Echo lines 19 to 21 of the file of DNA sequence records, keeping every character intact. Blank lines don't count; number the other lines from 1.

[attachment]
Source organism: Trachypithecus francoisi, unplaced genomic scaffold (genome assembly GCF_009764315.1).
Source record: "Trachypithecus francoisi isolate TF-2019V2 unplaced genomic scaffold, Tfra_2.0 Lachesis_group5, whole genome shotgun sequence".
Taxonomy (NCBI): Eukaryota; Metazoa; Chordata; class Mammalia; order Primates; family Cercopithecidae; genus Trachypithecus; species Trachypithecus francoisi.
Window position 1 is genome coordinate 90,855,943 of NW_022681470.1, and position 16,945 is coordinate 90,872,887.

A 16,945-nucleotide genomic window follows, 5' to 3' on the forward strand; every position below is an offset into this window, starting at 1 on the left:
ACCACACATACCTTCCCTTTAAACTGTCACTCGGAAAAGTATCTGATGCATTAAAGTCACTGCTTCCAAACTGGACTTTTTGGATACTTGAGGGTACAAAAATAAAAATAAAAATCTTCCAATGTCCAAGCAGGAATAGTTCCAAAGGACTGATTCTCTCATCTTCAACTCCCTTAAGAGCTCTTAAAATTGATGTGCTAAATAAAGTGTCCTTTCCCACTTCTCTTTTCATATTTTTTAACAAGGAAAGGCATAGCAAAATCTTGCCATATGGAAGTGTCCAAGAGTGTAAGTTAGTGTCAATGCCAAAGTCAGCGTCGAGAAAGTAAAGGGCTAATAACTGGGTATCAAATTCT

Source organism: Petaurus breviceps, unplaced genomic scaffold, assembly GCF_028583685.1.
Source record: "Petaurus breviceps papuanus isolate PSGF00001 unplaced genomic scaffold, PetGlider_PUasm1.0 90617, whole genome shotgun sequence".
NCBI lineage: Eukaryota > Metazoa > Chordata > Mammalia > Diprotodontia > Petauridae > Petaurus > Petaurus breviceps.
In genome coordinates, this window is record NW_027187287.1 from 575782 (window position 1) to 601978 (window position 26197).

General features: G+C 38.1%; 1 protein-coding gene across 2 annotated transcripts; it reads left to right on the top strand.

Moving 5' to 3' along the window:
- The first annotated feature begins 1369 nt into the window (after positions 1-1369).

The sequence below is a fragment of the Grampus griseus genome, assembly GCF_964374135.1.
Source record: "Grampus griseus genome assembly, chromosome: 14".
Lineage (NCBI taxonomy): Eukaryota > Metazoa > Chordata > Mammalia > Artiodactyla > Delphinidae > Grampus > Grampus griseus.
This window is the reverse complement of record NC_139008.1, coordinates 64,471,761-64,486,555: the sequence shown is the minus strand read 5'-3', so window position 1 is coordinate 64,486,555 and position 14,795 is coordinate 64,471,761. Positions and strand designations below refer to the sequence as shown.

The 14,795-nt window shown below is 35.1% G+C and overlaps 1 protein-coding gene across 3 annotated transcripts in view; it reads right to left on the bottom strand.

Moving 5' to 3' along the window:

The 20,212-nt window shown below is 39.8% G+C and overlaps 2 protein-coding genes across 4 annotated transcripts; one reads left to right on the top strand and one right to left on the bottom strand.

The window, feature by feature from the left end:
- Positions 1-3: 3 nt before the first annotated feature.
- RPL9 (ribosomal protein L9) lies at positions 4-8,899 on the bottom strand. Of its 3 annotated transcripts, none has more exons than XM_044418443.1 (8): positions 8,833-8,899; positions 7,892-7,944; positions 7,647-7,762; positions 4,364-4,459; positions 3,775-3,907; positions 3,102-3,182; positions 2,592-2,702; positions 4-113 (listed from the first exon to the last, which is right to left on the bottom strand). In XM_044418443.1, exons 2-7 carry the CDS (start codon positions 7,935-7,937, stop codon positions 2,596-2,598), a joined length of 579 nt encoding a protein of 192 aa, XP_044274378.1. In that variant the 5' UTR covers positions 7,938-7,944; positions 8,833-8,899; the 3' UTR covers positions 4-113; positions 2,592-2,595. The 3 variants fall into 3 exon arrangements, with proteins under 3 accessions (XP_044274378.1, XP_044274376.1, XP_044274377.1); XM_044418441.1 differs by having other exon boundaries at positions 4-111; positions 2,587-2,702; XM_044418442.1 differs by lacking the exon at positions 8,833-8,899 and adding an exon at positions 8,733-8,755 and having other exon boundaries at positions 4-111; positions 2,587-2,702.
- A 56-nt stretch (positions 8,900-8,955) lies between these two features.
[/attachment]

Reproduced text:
Moving 5' to 3' along the window:

The 20,212-nt window shown below is 39.8% G+C and overlaps 2 protein-coding genes across 4 annotated transcripts; one reads left to right on the top strand and one right to left on the bottom strand.

The window, feature by feature from the left end: